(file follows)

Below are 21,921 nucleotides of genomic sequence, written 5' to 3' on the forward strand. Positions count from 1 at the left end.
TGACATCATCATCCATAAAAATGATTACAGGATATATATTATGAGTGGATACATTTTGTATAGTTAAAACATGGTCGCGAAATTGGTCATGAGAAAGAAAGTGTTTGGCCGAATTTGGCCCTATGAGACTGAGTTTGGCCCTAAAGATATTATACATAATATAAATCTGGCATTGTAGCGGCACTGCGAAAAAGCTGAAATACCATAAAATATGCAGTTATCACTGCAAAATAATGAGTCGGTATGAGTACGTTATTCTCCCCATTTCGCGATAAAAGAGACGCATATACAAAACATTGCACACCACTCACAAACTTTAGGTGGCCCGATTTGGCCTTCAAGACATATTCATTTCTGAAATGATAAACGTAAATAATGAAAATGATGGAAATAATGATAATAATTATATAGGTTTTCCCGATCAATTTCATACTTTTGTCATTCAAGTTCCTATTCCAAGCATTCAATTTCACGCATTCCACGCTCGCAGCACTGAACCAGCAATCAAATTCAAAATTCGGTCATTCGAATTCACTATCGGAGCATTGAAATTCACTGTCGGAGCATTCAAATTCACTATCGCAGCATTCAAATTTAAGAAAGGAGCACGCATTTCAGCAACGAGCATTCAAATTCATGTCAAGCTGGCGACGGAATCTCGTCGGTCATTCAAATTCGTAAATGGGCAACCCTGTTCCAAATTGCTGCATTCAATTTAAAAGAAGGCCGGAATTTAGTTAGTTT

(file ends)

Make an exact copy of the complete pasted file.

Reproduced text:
Below are 21,921 nucleotides of genomic sequence, written 5' to 3' on the forward strand. Positions count from 1 at the left end.
TGACATCATCATCCATAAAAATGATTACAGGATATATATTATGAGTGGATACATTTTGTATAGTTAAAACATGGTCGCGAAATTGGTCATGAGAAAGAAAGTGTTTGGCCGAATTTGGCCCTATGAGACTGAGTTTGGCCCTAAAGATATTATACATAATATAAATCTGGCATTGTAGCGGCACTGCGAAAAAGCTGAAATACCATAAAATATGCAGTTATCACTGCAAAATAATGAGTCGGTATGAGTACGTTATTCTCCCCATTTCGCGATAAAAGAGACGCATATACAAAACATTGCACACCACTCACAAACTTTAGGTGGCCCGATTTGGCCTTCAAGACATATTCATTTCTGAAATGATAAACGTAAATAATGAAAATGATGGAAATAATGATAATAATTATATAGGTTTTCCCGATCAATTTCATACTTTTGTCATTCAAGTTCCTATTCCAAGCATTCAATTTCACGCATTCCACGCTCGCAGCACTGAACCAGCAATCAAATTCAAAATTCGGTCATTCGAATTCACTATCGGAGCATTGAAATTCACTGTCGGAGCATTCAAATTCACTATCGCAGCATTCAAATTTAAGAAAGGAGCACGCATTTCAGCAACGAGCATTCAAATTCATGTCAAGCTGGCGACGGAATCTCGTCGGTCATTCAAATTCGTAAATGGGCAACCCTGTTCCAAATTGCTGCATTCAATTTAAAAGAAGGCCGGAATTTAGTTAGTTT